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Systematic analyses of cancer genomes promise to unveil patterns of genetic alterations linked to the genesis and spread of human cancers. High-density single-nucleotide polymorphism (SNP) arrays enable detailed and genome-wide identification of both loss-of-heterozygosity events and copy-number alterations in cancer. Here, by integrating SNP array-based(More)
BACKGROUND The malaria parasite Plasmodium falciparum exhibits abundant genetic diversity, and this diversity is key to its success as a pathogen. Previous efforts to study genetic diversity in P. falciparum have begun to elucidate the demographic history of the species, as well as patterns of population structure and patterns of linkage disequilibrium(More)
The Plasmodium falciparum parasite's ability to adapt to environmental pressures, such as the human immune system and antimalarial drugs, makes malaria an enduring burden to public health. Understanding the genetic basis of these adaptations is critical to intervening successfully against malaria. To that end, we created a high-density genotyping array that(More)
BACKGROUND Single nucleotide polymorphism (SNP) genotyping provides the means to develop a practical, rapid, inexpensive assay that will uniquely identify any Plasmodium falciparum parasite using a small amount of DNA. Such an assay could be used to distinguish recrudescence from re-infection in drug trials, to monitor the frequency and distribution of(More)
In the current era of malaria eradication, reducing transmission is critical. Assessment of transmissibility requires tools that can accurately identify the various developmental stages of the malaria parasite, particularly those required for transmission (sexual stages). Here, we present a method for estimating relative amounts of Plasmodium falciparum(More)
Pediatric cerebral malaria carries a high mortality rate in sub-Saharan Africa. We present our systematic analysis of the descriptive and quantitative histopathology of all organs sampled from a series of 103 autopsies performed between 1996 and 2010 in Blantyre, Malawi on pediatric cerebral malaria patients and control patients (without coma, or without(More)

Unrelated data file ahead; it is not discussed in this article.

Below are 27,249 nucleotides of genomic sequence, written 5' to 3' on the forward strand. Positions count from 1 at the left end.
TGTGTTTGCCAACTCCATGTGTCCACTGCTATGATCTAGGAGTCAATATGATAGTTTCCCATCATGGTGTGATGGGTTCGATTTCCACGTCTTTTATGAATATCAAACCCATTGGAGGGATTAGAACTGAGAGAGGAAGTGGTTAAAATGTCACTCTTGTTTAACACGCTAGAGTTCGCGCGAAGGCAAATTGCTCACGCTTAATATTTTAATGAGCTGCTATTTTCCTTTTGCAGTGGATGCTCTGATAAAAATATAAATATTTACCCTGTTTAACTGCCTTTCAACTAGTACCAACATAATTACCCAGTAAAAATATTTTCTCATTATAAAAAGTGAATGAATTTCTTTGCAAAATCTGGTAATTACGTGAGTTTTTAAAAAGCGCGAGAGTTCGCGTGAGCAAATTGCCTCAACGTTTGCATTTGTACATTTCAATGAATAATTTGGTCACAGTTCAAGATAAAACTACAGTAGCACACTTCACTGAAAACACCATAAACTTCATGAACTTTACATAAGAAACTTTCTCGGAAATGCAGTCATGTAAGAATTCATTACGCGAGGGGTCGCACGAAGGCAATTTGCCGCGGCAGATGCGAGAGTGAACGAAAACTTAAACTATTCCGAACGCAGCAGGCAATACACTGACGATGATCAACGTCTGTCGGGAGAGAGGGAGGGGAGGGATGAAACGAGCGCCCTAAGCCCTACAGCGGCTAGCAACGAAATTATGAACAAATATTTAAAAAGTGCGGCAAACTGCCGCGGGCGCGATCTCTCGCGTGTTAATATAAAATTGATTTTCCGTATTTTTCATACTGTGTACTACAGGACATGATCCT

BACKGROUND Between 25% and 35% of infants born to HIV-infected mothers become HIV-1 infected. One potential route of mother-to-child transmission (MTCT) could be through a breakdown in the placental barrier (i.e., maternal-fetal microtransfusions). METHODS AND FINDINGS Placental alkaline phosphatase (PLAP) is a 130-kD maternal enzyme that cannot cross the(More)
Cerebral malaria (CM) is a major contributor to malaria deaths, but its pathophysiology is not well understood. While sequestration of parasitized erythrocytes is thought to be critical, the roles of inflammation and coagulation are controversial. In a large series of Malawian children hospitalized with CM, HIV coinfection was more prevalent than in(More)
Cerebral malaria, a severe form of Plasmodium falciparum infection, is an important cause of mortality in sub-Saharan African children. A Taqman 24 Single Nucleotide Polymorphisms (SNP) molecular barcode assay was developed for use in laboratory parasites which estimates genotype number and identifies the predominant genotype. The 24 SNP assay was used to(More)
The sequestration of Plasmodium falciparum-infected erythrocytes in brain microvasculature through cytoadherence to endothelium, is the hallmark of the definitive diagnosis of cerebral malaria and plays a critical role in malaria pathogenesis. The complex pathophysiology, which leads each patient to the final outcome of cerebral malaria, is multifaceted and(More)